We’ve skipped lots of dental care during COVID. Now hygienists are having a wild time
Dental hygienist Jeannette Diaz’s patients sometimes cry. Lately, she’s been crying with them.
It’s not just because so many people refrained from getting dental work during much of the COVID-19 pandemic, leaving her to scrape off more than a year’s worth of tartar and plaque. It’s not just because the labor of cleaning teeth can take a toll on hygienists’ bodies.
It’s also because the patients are unburdening themselves on her — describing the tragedies and heartaches that have bombarded them during the pandemic. Many tell her how the coronavirus took their loved ones.
Dental hygienists “work in such close proximity and cover so many aspects of [a patient’s] life in going over their medical history that grief and loss and depression come up as a topic of conversation,” Diaz said.
The start of the pandemic brought dentistry nationwide to a near standstill. Now, with COVID-19 vaccines readily available and new coronavirus cases down significantly in the U.S., patients are clamoring for teeth cleanings.
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In April 2020, overall patient volume at private dental practices nationwide plummeted to 7% of the pre-pandemic baseline, said Marko Vujicic, who oversees American Dental Assn.’s policy research activities. As of this month, volume is back up to 88%, Vujicic said.
Diaz, who has her own practice and travels to patients’ homes across Los Angeles and Orange counties, has been seeing that resurgence. She said that each weekend, she sees about six patients and has to reject about four additional people who call her wanting appointments.
Before the pandemic, Diaz said, she would see patients for about an hour each, but now her visits can last twice as long. That’s because of the condition of the teeth and because patients often grab the chance to talk to her about their troubles.
“It can be emotionally exhausting and draining when you hear about what they are experiencing mentally and emotionally that leads them to … be unable to care for their oral hygiene,” she said.
Diaz said she sympathizes with patients who were scared to seek dental care when the coronavirus was running rampant in California. But when looking into a neglected mouth, she becomes sad.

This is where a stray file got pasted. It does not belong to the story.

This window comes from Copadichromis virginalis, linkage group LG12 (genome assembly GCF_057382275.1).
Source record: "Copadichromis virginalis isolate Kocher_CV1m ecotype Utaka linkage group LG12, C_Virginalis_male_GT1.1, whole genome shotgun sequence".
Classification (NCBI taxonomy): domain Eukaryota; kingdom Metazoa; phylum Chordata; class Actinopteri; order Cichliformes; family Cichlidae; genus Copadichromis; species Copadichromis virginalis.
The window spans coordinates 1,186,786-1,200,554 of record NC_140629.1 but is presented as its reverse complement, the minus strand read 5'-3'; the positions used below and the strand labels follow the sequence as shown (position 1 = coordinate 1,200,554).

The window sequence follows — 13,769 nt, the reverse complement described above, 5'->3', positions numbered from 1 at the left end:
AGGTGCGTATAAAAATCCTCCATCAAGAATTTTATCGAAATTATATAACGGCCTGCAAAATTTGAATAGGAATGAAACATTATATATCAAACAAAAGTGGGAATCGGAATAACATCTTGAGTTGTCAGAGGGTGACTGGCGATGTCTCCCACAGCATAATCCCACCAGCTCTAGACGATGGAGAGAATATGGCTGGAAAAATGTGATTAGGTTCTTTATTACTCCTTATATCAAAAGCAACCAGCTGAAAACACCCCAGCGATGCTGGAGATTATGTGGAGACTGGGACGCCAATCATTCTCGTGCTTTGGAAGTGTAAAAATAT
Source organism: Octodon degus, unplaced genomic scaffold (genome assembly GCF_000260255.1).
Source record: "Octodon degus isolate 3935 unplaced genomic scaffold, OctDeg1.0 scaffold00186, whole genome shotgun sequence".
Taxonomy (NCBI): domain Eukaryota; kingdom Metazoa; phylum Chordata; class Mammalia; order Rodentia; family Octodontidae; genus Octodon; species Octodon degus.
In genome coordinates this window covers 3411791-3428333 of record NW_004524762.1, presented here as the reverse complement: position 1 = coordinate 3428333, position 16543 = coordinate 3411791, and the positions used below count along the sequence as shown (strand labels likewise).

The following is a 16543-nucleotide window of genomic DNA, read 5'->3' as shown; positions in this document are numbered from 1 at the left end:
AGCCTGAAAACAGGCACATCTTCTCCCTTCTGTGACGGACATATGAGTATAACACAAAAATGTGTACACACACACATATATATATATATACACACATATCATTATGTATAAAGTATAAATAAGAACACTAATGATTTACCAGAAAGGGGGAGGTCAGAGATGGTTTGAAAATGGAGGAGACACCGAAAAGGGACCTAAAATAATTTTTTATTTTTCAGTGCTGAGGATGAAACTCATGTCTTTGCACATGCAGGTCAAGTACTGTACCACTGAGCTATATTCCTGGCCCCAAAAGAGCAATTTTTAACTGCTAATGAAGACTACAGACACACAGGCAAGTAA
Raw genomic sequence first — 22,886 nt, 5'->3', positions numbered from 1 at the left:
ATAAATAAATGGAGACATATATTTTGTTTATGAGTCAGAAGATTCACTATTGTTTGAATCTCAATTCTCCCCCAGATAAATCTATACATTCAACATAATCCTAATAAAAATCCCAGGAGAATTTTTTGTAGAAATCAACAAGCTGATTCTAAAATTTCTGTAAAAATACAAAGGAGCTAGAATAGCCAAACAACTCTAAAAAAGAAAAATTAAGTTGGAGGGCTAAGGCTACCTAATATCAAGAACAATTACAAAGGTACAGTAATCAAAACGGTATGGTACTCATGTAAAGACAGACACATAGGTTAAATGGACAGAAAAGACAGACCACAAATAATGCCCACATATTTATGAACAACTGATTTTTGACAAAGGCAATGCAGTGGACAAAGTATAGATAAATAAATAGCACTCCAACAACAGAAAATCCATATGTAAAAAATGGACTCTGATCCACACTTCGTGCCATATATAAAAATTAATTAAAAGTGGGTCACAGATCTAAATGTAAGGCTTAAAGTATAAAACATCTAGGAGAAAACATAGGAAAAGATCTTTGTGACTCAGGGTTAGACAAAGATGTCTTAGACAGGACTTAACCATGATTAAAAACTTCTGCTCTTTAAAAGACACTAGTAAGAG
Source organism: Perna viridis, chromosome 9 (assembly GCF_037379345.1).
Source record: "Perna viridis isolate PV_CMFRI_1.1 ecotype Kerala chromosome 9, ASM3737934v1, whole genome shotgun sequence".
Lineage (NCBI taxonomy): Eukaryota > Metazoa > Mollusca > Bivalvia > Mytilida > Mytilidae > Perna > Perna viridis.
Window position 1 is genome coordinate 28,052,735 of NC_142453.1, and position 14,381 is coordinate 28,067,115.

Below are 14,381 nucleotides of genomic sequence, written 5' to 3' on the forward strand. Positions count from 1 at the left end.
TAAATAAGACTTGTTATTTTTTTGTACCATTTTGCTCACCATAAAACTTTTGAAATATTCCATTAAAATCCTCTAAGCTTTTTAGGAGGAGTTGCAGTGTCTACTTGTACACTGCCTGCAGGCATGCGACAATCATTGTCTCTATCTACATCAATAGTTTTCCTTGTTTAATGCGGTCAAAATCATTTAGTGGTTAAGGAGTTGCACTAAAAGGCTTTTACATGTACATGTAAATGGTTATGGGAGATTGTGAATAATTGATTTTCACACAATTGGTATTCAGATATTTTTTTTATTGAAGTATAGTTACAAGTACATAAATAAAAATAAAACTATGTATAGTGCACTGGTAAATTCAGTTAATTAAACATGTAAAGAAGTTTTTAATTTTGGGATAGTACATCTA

“I wish I would have been able to see them sooner,” she said.
Similar concerns weigh on Raiza Parada, a hygienist at a dental clinic in Long Beach.
“Just knowing that my patient’s health is on the line … and I couldn’t really do anything about it” while the patient postponed appointments. “That’s kind of emotionally hard on me,” she said.
A hiatus in oral care can have lasting consequences.
Patients “could be seeing … gum disease, bleeding gums — which potentially can lead to tooth loss,” said P.J. Attebery, a clinic coordinator with the Los Angeles County Comprehensive Health Center.
Germs left to multiply in the mouth can also spread and cause trouble in other parts of the body. According to the Mayo Clinic, endocarditis, cardiovascular disease, pneumonia, and pregnancy and birth complications can be linked to oral health.
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Cleaning those neglected mouths takes a heavier physical toll on hygienists too.
“The longer that the tartar … stays on the tooth surface, the more difficult it is to remove,” Parada said. “We have to strive to maintain good ergonomics and posture to prevent injury to our bodies, all while trying to clean teeth using sharp metal instruments in a very slippery environment, while making the whole experience comfortable for patients.”
She said she’s been experiencing more pain in her neck, shoulders, upper back and forearms. Cleaning the back teeth tends to be the hardest on her because that’s the area patients neglect most, she said.
Parada has offset some of the effects by doing strength training, getting massages, taking Epsom salt baths and using a foam roller to loosen the muscles in her shoulders and upper back. But it’s not magic.
“I’ve never had pain like this in my whole career. I’ve been a licensed hygienist since 2012,” she said.
Wearing layers of personal protective equipment, along with the pressure to do more cleaning during a regular-length appointment, also taxes Parada. “Wearing the gown makes me hot and sweat more than I used to, and I feel dehydrated,” she said.
Some doctors and dentists, facing higher costs for personal protective equipment while seeing fewer patients, say insurance companies must step up.
Diaz worked in difficult conditions even before the pandemic: She said the equipment she carries into and out of each patient’s house weighs 43 pounds, and that doesn’t include an ergonomic patient chair.
“I end up seeing [patients] in their bed, on their couch, on the recliner,” she said. “I have to bend and twist into weird positions.”
When a patient has a heavy buildup of tartar, Diaz has to apply extra pressure, exacerbating the strain on her own body.
Dental care has been the most neglected healthcare service during the pandemic, according to an American Dental Assn. survey of U.S. households conducted in May.
But if you have a long history of lackadaisical oral hygiene at home, your hygienist won’t necessarily believe the pandemic is behind your current tartar situation.
“I’m used to … people making excuses for not being able to floss, but it’s interesting how [now] people would tie their excuses to the pandemic,” Parada said. “The narrative changed.”
It doesn’t really matter why your teeth are the way they are, Parada said: Just show up.
“It’s very important for patients to know that it is safe to come back to the dental office to get their teeth cleaned,” she said.